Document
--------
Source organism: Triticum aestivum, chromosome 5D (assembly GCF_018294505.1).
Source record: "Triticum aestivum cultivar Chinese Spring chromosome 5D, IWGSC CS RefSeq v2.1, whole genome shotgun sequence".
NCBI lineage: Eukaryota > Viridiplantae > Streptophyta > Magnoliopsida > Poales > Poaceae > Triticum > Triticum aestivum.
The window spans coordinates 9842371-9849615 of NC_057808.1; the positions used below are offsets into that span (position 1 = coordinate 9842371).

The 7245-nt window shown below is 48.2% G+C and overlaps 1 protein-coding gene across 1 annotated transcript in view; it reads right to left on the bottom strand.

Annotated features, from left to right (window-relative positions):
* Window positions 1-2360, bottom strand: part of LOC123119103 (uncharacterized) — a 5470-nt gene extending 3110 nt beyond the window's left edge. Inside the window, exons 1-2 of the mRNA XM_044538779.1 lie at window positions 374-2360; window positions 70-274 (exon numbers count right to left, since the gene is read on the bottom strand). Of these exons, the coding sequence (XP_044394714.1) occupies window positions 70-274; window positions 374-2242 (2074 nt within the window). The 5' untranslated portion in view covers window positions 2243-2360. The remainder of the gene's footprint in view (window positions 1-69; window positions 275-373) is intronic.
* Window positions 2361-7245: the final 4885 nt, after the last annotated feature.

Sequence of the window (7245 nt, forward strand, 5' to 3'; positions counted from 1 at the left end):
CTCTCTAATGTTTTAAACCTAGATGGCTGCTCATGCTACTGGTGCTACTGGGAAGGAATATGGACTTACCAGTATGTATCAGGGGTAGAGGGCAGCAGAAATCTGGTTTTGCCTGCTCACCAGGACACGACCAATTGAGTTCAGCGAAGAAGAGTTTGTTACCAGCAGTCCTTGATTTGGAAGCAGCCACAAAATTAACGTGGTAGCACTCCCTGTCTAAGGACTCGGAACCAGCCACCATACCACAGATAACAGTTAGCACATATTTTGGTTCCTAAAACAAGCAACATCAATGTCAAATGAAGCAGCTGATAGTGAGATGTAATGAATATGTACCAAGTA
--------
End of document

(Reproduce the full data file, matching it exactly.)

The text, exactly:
Source organism: Triticum aestivum, chromosome 5D (assembly GCF_018294505.1).
Source record: "Triticum aestivum cultivar Chinese Spring chromosome 5D, IWGSC CS RefSeq v2.1, whole genome shotgun sequence".
NCBI lineage: Eukaryota > Viridiplantae > Streptophyta > Magnoliopsida > Poales > Poaceae > Triticum > Triticum aestivum.
The window spans coordinates 9842371-9849615 of NC_057808.1; the positions used below are offsets into that span (position 1 = coordinate 9842371).

The 7245-nt window shown below is 48.2% G+C and overlaps 1 protein-coding gene across 1 annotated transcript in view; it reads right to left on the bottom strand.

Annotated features, from left to right (window-relative positions):
* Window positions 1-2360, bottom strand: part of LOC123119103 (uncharacterized) — a 5470-nt gene extending 3110 nt beyond the window's left edge. Inside the window, exons 1-2 of the mRNA XM_044538779.1 lie at window positions 374-2360; window positions 70-274 (exon numbers count right to left, since the gene is read on the bottom strand). Of these exons, the coding sequence (XP_044394714.1) occupies window positions 70-274; window positions 374-2242 (2074 nt within the window). The 5' untranslated portion in view covers window positions 2243-2360. The remainder of the gene's footprint in view (window positions 1-69; window positions 275-373) is intronic.
* Window positions 2361-7245: the final 4885 nt, after the last annotated feature.

Sequence of the window (7245 nt, forward strand, 5' to 3'; positions counted from 1 at the left end):
CTCTCTAATGTTTTAAACCTAGATGGCTGCTCATGCTACTGGTGCTACTGGGAAGGAATATGGACTTACCAGTATGTATCAGGGGTAGAGGGCAGCAGAAATCTGGTTTTGCCTGCTCACCAGGACACGACCAATTGAGTTCAGCGAAGAAGAGTTTGTTACCAGCAGTCCTTGATTTGGAAGCAGCCACAAAATTAACGTGGTAGCACTCCCTGTCTAAGGACTCGGAACCAGCCACCATACCACAGATAACAGTTAGCACATATTTTGGTTCCTAAAACAAGCAACATCAATGTCAAATGAAGCAGCTGATAGTGAGATGTAATGAATATGTACCAAGTA